The International Olympic Committee (IOC) has finally sent the gold medal won by Nigeria’s 4×400 metres relay quartet at the 2000 Sydney Olympic Games, 13 years after.
Originally, the Nigerian quartet anchored by Enefiok Udo-Obong had won silver but following the disqualification of the USA quartet that won the gold for doping violation, the IOC had informed Nigeria of the reallocation of the medals.
The US had been disqualified because the late Antonio Pettigrew confessed to having used banned performance-enhancing drugs at the time. Therefore, Nigeria were elevated to the top position, Jamaica were promoted to silver and Bahamas the bronze.
In the IOC letter covering the dispatch of the medal and signed by Dr Jacques Rogge, the IOC President and addressed to the Nigeria Olympic Committee (NOC) states.
“I am pleased to send you this Olympic Gold for Mr Enefiok Udo-Obong, who was part of your men’s 4x400m now placed first in the athletics men’s 4×400 metres relay event at the Games of the XXV11 Olympiad, Sydney 2000.”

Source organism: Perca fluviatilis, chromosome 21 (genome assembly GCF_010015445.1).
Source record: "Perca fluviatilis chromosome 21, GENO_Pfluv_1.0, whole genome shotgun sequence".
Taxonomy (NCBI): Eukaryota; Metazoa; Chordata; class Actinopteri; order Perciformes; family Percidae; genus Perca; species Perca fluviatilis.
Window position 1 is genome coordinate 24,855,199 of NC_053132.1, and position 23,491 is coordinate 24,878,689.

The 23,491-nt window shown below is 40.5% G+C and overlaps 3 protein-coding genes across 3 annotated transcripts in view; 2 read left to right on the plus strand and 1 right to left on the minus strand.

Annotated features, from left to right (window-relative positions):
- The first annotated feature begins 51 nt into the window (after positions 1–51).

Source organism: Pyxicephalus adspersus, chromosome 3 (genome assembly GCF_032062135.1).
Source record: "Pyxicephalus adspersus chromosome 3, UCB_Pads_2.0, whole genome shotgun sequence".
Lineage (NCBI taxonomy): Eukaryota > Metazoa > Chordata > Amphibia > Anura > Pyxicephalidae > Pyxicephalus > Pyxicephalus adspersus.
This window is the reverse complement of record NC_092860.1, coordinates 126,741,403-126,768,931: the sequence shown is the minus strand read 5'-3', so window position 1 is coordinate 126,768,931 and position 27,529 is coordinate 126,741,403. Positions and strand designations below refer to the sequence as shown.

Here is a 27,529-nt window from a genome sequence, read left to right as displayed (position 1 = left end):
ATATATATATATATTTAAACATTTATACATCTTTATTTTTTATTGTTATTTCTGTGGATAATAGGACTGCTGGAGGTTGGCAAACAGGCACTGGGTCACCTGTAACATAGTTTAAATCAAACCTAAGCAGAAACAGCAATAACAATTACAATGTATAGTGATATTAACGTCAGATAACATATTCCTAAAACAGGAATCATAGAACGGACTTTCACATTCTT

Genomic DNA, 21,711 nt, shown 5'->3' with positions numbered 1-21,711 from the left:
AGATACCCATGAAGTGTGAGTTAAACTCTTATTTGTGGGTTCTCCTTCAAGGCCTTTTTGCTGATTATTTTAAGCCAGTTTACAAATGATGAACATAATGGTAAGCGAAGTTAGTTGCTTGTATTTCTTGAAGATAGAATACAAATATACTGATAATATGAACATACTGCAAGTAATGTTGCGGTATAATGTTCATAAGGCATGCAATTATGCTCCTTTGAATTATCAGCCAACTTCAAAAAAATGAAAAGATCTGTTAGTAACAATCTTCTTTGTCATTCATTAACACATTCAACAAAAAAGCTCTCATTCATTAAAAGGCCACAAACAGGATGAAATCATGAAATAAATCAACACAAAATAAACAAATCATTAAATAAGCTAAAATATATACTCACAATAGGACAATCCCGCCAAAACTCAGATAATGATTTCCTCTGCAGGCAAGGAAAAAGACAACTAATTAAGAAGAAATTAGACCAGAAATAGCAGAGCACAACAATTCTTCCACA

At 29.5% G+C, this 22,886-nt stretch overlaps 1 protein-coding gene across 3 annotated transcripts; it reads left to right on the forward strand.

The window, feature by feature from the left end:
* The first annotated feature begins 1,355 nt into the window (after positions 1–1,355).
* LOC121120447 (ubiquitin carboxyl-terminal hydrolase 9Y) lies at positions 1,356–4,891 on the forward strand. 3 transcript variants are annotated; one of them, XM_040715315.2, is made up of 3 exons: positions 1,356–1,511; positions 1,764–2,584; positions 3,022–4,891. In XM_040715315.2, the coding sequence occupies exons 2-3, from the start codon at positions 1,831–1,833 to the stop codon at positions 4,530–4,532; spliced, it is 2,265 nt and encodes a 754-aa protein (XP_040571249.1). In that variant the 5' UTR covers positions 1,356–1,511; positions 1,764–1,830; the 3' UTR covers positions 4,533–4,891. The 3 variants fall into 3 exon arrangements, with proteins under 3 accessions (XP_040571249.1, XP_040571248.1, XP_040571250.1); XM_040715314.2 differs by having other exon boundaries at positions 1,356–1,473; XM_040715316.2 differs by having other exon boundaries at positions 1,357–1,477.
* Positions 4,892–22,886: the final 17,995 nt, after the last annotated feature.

The letter was silent on the medals for the other members of the team- Clement Chukwu, late Sunday Bada and Jude Monye, probably because the trio are yet to return their silver medals to the IOC as directed.
According to the News Agency of Nigeria (NAN), Mr Emman Nweri, the Manager of NOC, said that Nigeria forwarded only the silver medal that was returned to it by Udo-Obong in line with the IOC’s directive.
The U.S.-based Chukwu confirmed in a telephone interview with NAN that he and other U.S.-based members of the team were yet to return their medals because they did not receive any official correspondence to that effect.
Udo-Obong said he returned the silver in 2012 four years after the IOC formally stripped the USA of the medals and reallocated them.
“I submitted the silver since October 2012 but my teammates have yet to do so, because they didn’t believe it. They’ve lost confidence of ever receiving the medals,” he said.
Though Pettigrew was disqualified in August 2008 but the IOC delayed a decision on the reallocation until it had received information stemming from investigations into the Bay Area Laboratory Co-Operative (BALCO) sports-doping scandal, according to a statement from the IOC.
Two years later, Pettigrew was found dead in the back seat of his locked car in Chatham County, North Carolina, and evidence of sleeping pills was found by police.
An autopsy report later stated that he had committed suicide by overdosing on a medication containing diphenhydramine.
Sadly too, Nigeria’s Bada, who ran the third leg of the race, at which they set a national record of 2min 58.68secs, died in 2011.
Bada, who was the former world indoor 400m champion, dropped dead suddenly at the age of 42 on December 2011. He had waited in vain for the IOC decision on the re-allocation.